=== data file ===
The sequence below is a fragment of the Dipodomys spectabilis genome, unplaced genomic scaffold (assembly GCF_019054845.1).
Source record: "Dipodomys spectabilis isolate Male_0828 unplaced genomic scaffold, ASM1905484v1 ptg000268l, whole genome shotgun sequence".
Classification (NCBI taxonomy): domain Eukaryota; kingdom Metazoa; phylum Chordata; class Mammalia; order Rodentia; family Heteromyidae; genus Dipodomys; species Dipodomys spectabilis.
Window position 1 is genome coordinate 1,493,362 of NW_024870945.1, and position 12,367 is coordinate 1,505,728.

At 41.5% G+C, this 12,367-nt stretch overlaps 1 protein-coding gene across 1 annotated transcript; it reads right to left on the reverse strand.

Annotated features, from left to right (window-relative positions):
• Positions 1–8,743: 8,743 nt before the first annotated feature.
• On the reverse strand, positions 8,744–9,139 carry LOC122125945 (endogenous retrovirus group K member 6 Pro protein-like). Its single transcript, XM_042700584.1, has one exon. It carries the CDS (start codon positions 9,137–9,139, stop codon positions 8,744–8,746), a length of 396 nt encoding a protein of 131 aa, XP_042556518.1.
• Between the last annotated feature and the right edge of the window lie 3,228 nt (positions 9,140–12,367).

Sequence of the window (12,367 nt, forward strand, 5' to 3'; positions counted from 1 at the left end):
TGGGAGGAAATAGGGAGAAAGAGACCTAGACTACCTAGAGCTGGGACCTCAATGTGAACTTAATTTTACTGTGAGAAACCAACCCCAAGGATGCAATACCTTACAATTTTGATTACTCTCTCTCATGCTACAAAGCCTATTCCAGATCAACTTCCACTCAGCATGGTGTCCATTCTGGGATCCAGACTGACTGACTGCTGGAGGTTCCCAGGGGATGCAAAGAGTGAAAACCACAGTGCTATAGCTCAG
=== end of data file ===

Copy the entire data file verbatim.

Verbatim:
The sequence below is a fragment of the Dipodomys spectabilis genome, unplaced genomic scaffold (assembly GCF_019054845.1).
Source record: "Dipodomys spectabilis isolate Male_0828 unplaced genomic scaffold, ASM1905484v1 ptg000268l, whole genome shotgun sequence".
Classification (NCBI taxonomy): domain Eukaryota; kingdom Metazoa; phylum Chordata; class Mammalia; order Rodentia; family Heteromyidae; genus Dipodomys; species Dipodomys spectabilis.
Window position 1 is genome coordinate 1,493,362 of NW_024870945.1, and position 12,367 is coordinate 1,505,728.

At 41.5% G+C, this 12,367-nt stretch overlaps 1 protein-coding gene across 1 annotated transcript; it reads right to left on the reverse strand.

Annotated features, from left to right (window-relative positions):
• Positions 1–8,743: 8,743 nt before the first annotated feature.
• On the reverse strand, positions 8,744–9,139 carry LOC122125945 (endogenous retrovirus group K member 6 Pro protein-like). Its single transcript, XM_042700584.1, has one exon. It carries the CDS (start codon positions 9,137–9,139, stop codon positions 8,744–8,746), a length of 396 nt encoding a protein of 131 aa, XP_042556518.1.
• Between the last annotated feature and the right edge of the window lie 3,228 nt (positions 9,140–12,367).

Sequence of the window (12,367 nt, forward strand, 5' to 3'; positions counted from 1 at the left end):
TGGGAGGAAATAGGGAGAAAGAGACCTAGACTACCTAGAGCTGGGACCTCAATGTGAACTTAATTTTACTGTGAGAAACCAACCCCAAGGATGCAATACCTTACAATTTTGATTACTCTCTCTCATGCTACAAAGCCTATTCCAGATCAACTTCCACTCAGCATGGTGTCCATTCTGGGATCCAGACTGACTGACTGCTGGAGGTTCCCAGGGGATGCAAAGAGTGAAAACCACAGTGCTATAGCTCAG